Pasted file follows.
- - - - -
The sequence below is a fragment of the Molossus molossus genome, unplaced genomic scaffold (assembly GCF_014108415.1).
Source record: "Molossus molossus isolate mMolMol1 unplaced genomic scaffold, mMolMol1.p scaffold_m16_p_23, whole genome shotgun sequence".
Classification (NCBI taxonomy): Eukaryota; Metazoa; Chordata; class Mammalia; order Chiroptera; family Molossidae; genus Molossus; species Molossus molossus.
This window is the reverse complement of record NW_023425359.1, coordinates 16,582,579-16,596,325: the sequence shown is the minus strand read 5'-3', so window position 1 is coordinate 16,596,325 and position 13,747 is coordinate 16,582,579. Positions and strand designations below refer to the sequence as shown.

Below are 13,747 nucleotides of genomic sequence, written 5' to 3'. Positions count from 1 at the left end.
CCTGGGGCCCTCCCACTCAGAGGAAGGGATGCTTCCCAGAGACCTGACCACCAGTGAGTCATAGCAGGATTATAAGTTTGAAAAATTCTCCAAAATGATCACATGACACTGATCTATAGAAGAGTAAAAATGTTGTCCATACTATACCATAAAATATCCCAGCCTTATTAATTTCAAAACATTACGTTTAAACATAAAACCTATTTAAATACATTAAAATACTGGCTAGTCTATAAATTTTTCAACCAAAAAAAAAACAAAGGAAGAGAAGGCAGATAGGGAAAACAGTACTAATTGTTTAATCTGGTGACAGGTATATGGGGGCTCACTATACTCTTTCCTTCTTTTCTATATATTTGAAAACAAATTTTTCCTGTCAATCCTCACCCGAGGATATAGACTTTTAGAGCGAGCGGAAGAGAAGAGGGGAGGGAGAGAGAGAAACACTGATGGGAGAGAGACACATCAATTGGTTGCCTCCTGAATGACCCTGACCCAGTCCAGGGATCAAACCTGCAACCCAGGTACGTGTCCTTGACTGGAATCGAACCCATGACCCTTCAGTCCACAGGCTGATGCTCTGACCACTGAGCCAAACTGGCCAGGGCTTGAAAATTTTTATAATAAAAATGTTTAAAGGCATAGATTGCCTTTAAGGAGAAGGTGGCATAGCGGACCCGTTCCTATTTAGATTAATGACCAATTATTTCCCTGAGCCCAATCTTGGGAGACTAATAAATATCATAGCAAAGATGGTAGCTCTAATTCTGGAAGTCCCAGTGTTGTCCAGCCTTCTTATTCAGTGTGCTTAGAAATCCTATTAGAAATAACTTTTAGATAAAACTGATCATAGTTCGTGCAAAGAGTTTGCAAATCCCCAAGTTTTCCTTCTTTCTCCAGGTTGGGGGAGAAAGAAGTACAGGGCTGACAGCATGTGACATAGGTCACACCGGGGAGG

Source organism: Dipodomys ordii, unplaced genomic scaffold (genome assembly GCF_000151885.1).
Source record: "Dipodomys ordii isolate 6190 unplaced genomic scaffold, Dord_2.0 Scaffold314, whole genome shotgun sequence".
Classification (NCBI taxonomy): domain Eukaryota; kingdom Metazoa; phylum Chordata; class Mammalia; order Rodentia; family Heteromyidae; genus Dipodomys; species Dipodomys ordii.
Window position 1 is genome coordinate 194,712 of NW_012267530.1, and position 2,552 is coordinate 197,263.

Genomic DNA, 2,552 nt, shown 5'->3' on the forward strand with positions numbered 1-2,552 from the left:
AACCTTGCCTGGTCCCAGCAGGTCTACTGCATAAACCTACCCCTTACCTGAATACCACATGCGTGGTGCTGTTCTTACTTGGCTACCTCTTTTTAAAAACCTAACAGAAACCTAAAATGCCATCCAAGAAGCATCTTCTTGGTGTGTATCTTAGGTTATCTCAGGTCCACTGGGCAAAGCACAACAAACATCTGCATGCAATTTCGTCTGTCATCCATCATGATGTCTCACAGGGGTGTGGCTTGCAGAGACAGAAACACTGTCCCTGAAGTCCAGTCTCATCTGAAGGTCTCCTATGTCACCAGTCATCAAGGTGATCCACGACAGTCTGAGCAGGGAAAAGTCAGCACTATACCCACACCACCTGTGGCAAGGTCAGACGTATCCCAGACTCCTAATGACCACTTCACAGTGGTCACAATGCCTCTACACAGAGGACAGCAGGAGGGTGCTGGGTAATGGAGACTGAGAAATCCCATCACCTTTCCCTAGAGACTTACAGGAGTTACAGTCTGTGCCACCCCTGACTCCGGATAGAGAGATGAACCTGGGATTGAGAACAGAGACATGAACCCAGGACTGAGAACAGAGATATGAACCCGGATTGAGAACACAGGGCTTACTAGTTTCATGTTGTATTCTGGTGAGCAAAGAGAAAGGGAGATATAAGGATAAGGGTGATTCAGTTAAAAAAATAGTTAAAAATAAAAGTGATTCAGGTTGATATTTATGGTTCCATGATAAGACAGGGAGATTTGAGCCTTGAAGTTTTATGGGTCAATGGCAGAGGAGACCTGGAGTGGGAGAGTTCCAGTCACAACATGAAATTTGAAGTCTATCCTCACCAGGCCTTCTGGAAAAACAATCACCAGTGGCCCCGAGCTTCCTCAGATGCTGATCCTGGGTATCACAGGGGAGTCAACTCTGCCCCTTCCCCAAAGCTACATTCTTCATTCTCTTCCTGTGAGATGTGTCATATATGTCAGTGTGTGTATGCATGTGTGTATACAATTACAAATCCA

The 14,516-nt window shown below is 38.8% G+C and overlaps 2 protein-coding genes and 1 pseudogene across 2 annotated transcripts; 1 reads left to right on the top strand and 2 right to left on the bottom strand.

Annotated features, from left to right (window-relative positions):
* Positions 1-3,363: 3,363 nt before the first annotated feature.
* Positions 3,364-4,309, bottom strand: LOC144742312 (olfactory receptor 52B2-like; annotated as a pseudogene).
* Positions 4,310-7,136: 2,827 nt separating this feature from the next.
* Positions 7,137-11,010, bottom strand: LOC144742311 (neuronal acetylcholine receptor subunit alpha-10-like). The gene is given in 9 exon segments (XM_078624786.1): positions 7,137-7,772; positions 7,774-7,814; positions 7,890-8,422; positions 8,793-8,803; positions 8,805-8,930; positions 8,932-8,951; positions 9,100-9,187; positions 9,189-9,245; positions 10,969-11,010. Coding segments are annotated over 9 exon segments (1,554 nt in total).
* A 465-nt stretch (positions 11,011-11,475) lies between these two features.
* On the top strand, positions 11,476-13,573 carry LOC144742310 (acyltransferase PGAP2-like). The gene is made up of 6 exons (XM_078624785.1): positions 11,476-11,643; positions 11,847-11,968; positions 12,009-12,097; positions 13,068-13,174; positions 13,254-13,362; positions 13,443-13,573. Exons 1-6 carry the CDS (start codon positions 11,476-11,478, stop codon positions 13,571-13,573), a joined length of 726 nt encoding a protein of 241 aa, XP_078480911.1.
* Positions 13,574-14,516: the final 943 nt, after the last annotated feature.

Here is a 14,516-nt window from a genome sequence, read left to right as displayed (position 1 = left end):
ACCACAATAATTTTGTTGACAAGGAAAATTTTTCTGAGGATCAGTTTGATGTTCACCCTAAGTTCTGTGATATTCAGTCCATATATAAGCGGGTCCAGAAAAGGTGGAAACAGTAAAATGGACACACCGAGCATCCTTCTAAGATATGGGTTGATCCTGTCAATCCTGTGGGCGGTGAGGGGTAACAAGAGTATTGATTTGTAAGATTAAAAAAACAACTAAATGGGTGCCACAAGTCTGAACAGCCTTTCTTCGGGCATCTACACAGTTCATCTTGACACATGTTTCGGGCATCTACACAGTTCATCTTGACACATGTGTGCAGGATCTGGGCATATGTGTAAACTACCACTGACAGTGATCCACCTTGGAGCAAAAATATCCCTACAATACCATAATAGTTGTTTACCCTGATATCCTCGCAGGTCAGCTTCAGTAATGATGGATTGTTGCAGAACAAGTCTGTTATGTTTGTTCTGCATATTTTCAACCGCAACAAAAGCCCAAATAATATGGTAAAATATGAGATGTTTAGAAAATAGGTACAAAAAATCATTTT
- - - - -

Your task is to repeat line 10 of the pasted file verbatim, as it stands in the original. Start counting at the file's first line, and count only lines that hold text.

Window position 1 is genome coordinate 194,712 of NW_012267530.1, and position 2,552 is coordinate 197,263.